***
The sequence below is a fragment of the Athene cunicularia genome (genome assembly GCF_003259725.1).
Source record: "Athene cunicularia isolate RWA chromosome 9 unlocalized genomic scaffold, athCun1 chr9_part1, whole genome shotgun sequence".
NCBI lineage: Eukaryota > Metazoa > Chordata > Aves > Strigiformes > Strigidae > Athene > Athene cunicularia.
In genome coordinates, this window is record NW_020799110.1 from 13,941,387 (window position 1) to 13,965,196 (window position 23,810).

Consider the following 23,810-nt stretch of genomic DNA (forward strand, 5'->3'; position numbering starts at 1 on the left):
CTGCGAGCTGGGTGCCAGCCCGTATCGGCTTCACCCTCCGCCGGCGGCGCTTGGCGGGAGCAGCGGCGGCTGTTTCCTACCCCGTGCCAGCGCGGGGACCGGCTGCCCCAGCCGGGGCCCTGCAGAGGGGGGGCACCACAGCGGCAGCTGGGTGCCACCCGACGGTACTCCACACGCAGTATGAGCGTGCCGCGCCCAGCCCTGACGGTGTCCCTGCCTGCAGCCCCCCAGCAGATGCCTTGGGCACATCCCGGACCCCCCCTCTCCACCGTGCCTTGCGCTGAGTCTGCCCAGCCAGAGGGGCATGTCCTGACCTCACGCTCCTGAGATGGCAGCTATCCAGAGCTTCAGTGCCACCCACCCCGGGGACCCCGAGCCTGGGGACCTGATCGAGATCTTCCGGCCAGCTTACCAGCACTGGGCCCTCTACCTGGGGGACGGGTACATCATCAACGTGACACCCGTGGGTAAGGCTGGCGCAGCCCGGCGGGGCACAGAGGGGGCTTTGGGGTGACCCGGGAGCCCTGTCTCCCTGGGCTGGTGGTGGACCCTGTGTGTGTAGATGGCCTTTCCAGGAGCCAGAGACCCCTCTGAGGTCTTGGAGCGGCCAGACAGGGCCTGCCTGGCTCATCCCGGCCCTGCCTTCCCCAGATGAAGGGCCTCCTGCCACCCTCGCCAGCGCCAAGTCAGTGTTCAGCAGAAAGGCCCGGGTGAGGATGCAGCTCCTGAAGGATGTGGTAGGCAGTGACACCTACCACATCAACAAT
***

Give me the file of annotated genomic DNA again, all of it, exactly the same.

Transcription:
The sequence below is a fragment of the Athene cunicularia genome (genome assembly GCF_003259725.1).
Source record: "Athene cunicularia isolate RWA chromosome 9 unlocalized genomic scaffold, athCun1 chr9_part1, whole genome shotgun sequence".
NCBI lineage: Eukaryota > Metazoa > Chordata > Aves > Strigiformes > Strigidae > Athene > Athene cunicularia.
In genome coordinates, this window is record NW_020799110.1 from 13,941,387 (window position 1) to 13,965,196 (window position 23,810).

Consider the following 23,810-nt stretch of genomic DNA (forward strand, 5'->3'; position numbering starts at 1 on the left):
CTGCGAGCTGGGTGCCAGCCCGTATCGGCTTCACCCTCCGCCGGCGGCGCTTGGCGGGAGCAGCGGCGGCTGTTTCCTACCCCGTGCCAGCGCGGGGACCGGCTGCCCCAGCCGGGGCCCTGCAGAGGGGGGGCACCACAGCGGCAGCTGGGTGCCACCCGACGGTACTCCACACGCAGTATGAGCGTGCCGCGCCCAGCCCTGACGGTGTCCCTGCCTGCAGCCCCCCAGCAGATGCCTTGGGCACATCCCGGACCCCCCCTCTCCACCGTGCCTTGCGCTGAGTCTGCCCAGCCAGAGGGGCATGTCCTGACCTCACGCTCCTGAGATGGCAGCTATCCAGAGCTTCAGTGCCACCCACCCCGGGGACCCCGAGCCTGGGGACCTGATCGAGATCTTCCGGCCAGCTTACCAGCACTGGGCCCTCTACCTGGGGGACGGGTACATCATCAACGTGACACCCGTGGGTAAGGCTGGCGCAGCCCGGCGGGGCACAGAGGGGGCTTTGGGGTGACCCGGGAGCCCTGTCTCCCTGGGCTGGTGGTGGACCCTGTGTGTGTAGATGGCCTTTCCAGGAGCCAGAGACCCCTCTGAGGTCTTGGAGCGGCCAGACAGGGCCTGCCTGGCTCATCCCGGCCCTGCCTTCCCCAGATGAAGGGCCTCCTGCCACCCTCGCCAGCGCCAAGTCAGTGTTCAGCAGAAAGGCCCGGGTGAGGATGCAGCTCCTGAAGGATGTGGTAGGCAGTGACACCTACCACATCAACAAT